3 Months After Tragic Shooting, a Visit to Mother Emanuel AME Church

Members of Mother Emanuel African Methodist Episcopal Church stream out after the service ended on September 27, 2015 in Charleston, SC. (Alex Holt / for the Chicago Tribune)
Members of Mother Emanuel African Methodist Episcopal Church stream out after the service ended on September 27, 2015 in Charleston, SC. (Alex Holt / for the Chicago Tribune)

My visit to Mother Emanuel AME church three months after white supremacist killed nine black members

If you know what happened at Mother Emanuel African Methodist Episcopal Church on June 17, you might wonder how a sermon titled “We Still Have Joy” could be delivered here.


You might be surprised that the pastor could make you laugh several times during the service, especially because all you’d really wanted to do as you walked up the 150-year-old church’s front steps was cry.

But that was the case Sunday morning as visitors from throughout the country joined members of Emanuel in a towering sanctuary that sits directly above a lower level where a white supremacist massacred nine African-American members who had invited him to join their Wednesday night Bible study.

Before the shooting, the historic church had struggled to fill its seats. Since the shooting, the pews have been overflowing with folks such as me who come believing they’re checking in on parishioners’ healing, but actually are there in part to take stock of their own.

Emanuel was catapulted onto the international stage not only because of the horrific act but because of the shocking speed by which some members expressed forgiveness toward Dylann Roof, the 21-year-old man charged with the slayings of the Rev. Clementa Pinckney, 41, the Rev. Daniel Simmons, 74, the Rev. Sharonda Coleman Singleton, 45, the Rev. DePayne Middleton-Doctor, 49, Tywanza Sanders, 26, Ethel Lance, 70, Cynthia Hurd, 54, Susie Jackson, 87, and Myra Thompson, 59.

Church members who readily forgave Roof knew that not everyone outside the church would understand it. They also knew that not every member shared the sentiment.

“It took me a while,” said Elizabeth Alston, 70, Emanuel’s archivist and a longtime member. “If somebody shot my mother, I didn’t think I could be as forgiving, but now I could. I just felt that I’ve been praying ‘forgive those who trespass against us’ (from The Lord’s Prayer) for years, and now it was time to re-examine those words and practice it.”

But member Willi Glee, 75, doesn’t believe he will ever truly forgive Roof. Glee had been in the church for two separate meetings on the night of the shooting. He had told Myra Thompson that he would make a rare appearance in the Bible study group after his last meeting.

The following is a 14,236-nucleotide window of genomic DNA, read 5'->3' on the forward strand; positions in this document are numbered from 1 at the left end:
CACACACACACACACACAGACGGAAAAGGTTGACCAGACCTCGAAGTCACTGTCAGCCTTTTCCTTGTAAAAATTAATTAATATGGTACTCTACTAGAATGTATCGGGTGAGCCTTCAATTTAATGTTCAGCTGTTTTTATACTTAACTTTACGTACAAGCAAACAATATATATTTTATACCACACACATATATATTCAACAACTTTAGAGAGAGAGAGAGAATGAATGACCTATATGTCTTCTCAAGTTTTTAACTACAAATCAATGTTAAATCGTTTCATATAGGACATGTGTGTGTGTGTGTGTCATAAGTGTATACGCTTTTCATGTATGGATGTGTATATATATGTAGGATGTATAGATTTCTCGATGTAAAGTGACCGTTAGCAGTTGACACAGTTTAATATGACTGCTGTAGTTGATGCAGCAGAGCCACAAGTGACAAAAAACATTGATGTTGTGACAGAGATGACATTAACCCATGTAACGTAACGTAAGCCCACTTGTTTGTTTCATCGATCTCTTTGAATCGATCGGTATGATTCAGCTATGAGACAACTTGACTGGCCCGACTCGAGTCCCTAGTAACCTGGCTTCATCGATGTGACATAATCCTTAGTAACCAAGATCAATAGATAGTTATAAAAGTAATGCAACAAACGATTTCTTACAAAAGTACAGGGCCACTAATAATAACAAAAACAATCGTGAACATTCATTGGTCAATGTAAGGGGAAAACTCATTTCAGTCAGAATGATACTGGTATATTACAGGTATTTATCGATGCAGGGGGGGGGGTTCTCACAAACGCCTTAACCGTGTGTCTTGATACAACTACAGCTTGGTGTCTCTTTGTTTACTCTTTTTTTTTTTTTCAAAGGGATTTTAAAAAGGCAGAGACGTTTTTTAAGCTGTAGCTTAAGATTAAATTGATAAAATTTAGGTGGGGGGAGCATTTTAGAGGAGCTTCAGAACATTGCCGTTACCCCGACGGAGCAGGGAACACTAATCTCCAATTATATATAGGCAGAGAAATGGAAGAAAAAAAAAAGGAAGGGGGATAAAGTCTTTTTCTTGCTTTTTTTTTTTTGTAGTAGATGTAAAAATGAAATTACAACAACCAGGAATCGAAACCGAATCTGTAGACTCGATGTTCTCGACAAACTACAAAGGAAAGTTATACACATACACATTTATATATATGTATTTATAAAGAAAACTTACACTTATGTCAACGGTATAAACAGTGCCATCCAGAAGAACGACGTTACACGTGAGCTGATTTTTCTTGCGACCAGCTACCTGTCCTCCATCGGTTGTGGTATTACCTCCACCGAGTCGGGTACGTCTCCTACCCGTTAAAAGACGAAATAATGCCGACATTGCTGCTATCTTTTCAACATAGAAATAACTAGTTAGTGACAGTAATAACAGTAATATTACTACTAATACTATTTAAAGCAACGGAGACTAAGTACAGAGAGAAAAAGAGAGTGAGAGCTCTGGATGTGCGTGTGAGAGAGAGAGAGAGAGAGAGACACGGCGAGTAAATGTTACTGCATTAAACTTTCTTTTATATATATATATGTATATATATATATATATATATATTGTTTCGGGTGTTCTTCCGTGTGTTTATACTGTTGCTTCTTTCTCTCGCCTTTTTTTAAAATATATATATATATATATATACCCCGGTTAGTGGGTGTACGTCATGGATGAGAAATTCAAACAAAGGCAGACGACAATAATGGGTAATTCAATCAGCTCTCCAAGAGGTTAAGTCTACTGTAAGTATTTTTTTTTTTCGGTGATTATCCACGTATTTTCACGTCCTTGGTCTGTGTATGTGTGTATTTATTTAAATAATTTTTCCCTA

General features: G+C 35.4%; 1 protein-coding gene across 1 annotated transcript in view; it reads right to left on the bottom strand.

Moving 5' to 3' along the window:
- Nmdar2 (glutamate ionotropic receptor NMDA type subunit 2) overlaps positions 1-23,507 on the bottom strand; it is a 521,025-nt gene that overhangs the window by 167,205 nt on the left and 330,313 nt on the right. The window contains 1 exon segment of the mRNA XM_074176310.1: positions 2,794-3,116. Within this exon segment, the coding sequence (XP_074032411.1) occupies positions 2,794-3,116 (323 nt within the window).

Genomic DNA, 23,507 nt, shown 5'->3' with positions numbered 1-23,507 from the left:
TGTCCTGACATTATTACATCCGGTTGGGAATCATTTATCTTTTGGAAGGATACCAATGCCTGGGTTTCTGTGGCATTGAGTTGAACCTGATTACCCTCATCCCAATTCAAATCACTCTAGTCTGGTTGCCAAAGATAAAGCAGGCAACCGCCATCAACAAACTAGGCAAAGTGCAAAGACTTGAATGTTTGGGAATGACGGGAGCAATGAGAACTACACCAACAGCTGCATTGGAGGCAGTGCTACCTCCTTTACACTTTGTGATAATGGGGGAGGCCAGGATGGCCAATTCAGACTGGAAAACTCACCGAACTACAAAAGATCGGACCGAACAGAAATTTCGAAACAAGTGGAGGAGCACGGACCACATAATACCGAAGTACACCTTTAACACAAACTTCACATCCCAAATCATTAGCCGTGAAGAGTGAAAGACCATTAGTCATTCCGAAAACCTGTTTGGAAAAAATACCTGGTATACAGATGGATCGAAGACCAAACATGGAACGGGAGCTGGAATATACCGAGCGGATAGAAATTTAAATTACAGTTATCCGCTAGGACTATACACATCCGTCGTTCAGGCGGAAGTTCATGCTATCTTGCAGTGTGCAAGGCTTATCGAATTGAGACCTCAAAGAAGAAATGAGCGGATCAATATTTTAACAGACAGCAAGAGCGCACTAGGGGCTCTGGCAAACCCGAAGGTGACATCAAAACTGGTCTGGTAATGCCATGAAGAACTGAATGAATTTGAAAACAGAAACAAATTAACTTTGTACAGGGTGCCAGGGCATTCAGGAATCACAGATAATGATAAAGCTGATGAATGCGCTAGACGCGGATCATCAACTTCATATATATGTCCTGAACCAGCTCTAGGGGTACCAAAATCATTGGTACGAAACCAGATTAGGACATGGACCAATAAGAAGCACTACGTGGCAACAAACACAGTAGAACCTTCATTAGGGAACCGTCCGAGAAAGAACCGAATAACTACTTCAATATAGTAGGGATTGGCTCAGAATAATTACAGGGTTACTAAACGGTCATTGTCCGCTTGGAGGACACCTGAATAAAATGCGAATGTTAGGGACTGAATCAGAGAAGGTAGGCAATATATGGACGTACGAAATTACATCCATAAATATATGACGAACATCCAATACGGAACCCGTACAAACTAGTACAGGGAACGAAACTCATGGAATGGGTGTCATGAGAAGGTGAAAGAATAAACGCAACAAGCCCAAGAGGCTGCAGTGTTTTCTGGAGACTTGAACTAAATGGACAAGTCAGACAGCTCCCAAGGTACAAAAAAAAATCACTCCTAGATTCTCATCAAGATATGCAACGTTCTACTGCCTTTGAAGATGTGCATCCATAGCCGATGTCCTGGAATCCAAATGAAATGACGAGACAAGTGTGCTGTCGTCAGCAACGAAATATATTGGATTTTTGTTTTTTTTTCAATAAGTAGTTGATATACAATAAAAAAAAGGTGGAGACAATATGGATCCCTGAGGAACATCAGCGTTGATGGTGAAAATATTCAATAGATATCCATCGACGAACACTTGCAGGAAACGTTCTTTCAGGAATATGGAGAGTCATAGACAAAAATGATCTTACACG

“But it went long and I got really hungry and I left,” Glee said. “Everyone who knows me knows that food is never a priority. I went to dinner with a friend and when I got home, my grandson told me there was a shooting at the church.”

I asked Glee how the event has changed him and his faith. He said that prior to that night, he never believed that God “micromanages” our daily lives.

“Today I’m not so sure,” he said. “The fact that I left because I was hungry, something I’ve never done in my life, makes me wonder (about whether God intervened). I’m conflicted about that. But I’ve also always wondered about the Holocaust, and where God was, and about Bible verses that don’t match up.”

Malcolm Graham, the brother of Cynthia Hurd, said he refuses to refer to his sister in the past tense because that would mean Roof took something from him.

“I don’t think I can say, ‘I forgive,’ ” Graham said by phone from his office in Charlotte, N.C. He grew up attending Emanuel and his parents’ funerals were held there. “For those who said it, I respect it, but we have to pause and ask some rough questions.”

Graham, a former North Carolina state senator, told me the massacre was an attack on a race of people, a culture and the Christian church, and there was no doubt in his mind that the act was a form of domestic terrorism.

“Their character didn’t matter,” he said. “Their bios didn’t matter. But for that incident, the Confederate flag would still be flying (at the Capitol). We have to say that racism still exists in this country, and there are still unintended, unconscious biases that exist throughout our society.”

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SOURCE: Chicago Tribune
Dawn M. Turner

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